‘Source of Income’ Discrimination Continues Despite Law

NY1 Investigation finds ‘routine’ denials of Section 8 vouchers

Since 2008, New York City has prohibited landlords from discriminating against tenants based on their “source of income” — refusing to rent them apartments because their rent is paid by a government program such as Section 8 vouchers or public assistance.

But it is still rampant, in part because it can be difficult to prove. A New York 1 investigation released on January 27 found that thousands of families in homeless shelters who were given vouchers to pay the rent on new apartments had been “routinely denied” by landlords and brokers who say they don’t accept rent subsidies.

The city Human Rights Commission can investigate complaints, impose penalties, and force the landlord to accept the tenant, but only if the tenant has proof either in writing or on an audio recording. In some cases, the commission can send testers posing as voucher tenants seeking an apartment, but it does not have the resources to investigate and prosecute every case.

Two laws enacted last November to strengthen protections against source-ofincome discrimination go into effect February 15. One bill extends protection to renters in buildings with one to five units, which were previously exempt, and expands the scope of protected income sources to include child support and more. The second new law requires the city’s welfare agency to notify applicants who are approved for a subsidy that landlords are not allowed to refuse it, and informing them how to file a complaint if they do.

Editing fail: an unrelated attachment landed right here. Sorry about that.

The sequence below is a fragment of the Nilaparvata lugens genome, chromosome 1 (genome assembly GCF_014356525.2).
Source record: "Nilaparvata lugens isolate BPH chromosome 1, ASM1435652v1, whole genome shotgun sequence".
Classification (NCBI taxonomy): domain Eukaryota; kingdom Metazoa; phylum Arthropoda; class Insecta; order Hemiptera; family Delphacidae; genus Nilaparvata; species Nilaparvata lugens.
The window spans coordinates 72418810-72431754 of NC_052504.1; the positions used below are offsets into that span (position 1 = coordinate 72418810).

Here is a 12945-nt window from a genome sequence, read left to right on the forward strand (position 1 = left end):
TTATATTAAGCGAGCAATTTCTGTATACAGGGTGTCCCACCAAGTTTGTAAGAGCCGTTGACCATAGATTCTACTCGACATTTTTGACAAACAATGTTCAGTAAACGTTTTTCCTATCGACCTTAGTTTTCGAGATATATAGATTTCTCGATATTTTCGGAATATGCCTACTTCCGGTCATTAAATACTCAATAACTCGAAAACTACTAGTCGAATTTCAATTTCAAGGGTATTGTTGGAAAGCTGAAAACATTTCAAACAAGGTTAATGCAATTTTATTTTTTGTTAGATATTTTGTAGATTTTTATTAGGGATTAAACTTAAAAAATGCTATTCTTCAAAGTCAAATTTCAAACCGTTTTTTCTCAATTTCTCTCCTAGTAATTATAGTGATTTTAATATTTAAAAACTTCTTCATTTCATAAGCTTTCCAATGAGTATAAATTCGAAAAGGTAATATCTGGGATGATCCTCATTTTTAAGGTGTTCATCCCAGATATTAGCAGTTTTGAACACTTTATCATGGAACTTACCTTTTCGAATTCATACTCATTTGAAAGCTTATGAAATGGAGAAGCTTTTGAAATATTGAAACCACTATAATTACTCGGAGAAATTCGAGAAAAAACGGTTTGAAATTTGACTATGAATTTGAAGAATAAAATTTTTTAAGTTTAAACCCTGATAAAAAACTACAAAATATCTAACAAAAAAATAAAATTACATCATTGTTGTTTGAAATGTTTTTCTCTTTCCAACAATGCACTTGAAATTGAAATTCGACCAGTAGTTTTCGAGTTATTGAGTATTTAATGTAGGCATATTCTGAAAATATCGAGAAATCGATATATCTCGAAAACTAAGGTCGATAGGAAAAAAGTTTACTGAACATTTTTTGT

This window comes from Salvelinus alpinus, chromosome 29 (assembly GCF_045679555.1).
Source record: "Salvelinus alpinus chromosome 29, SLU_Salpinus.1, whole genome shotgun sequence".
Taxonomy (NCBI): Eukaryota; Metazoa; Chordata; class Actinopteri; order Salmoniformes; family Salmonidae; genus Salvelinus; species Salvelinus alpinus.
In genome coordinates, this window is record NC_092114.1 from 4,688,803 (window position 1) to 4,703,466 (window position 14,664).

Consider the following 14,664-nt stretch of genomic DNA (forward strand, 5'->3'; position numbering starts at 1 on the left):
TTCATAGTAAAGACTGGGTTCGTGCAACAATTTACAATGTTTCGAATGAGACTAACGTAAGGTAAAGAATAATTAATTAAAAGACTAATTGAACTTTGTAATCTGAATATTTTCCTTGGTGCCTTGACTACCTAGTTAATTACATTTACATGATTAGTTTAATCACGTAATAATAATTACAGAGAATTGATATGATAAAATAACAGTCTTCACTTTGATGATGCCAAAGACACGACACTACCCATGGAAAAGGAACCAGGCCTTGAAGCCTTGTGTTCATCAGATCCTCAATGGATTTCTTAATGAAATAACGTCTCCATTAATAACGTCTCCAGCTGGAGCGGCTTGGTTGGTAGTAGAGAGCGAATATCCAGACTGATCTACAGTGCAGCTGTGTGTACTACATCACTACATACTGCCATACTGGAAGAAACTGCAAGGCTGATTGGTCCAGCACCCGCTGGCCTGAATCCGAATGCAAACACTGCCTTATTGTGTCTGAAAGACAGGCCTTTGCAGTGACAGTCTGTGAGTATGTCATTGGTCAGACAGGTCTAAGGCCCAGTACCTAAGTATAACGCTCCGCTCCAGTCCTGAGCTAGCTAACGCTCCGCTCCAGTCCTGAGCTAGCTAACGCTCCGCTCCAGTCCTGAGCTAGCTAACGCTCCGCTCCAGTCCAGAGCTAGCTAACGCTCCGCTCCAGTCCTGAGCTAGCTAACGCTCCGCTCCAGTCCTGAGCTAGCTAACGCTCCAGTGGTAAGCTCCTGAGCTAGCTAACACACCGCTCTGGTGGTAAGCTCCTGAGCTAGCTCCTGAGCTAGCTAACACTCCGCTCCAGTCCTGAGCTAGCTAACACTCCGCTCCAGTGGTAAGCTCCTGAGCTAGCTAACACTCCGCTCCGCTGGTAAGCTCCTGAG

“The laws prohibiting discrimination based on source of income have been great tools towards combating the bias faced by renters who want to use a voucher to help pay the monthly rent,” says Robert Desir of The Legal Aid Society’s Law Reform unit. “Many would be unable to leave shelter or substandard housing without these laws. However, this illegal discriminatory practice remains a vexing problem that warrants more attention and resources towards its eradication.”

The economic crisis caused by the Covid-19 pandemic has changed the situation somewhat. With evictions and other Housing Court proceedings temporarily halted, and hundreds of thousands of tenants unable to pay their rent, many landlords are more willing to accept vouchers, as they provide regular direct payments.

To file a complaint with the Human Rights Commission, call (718) 722-3131.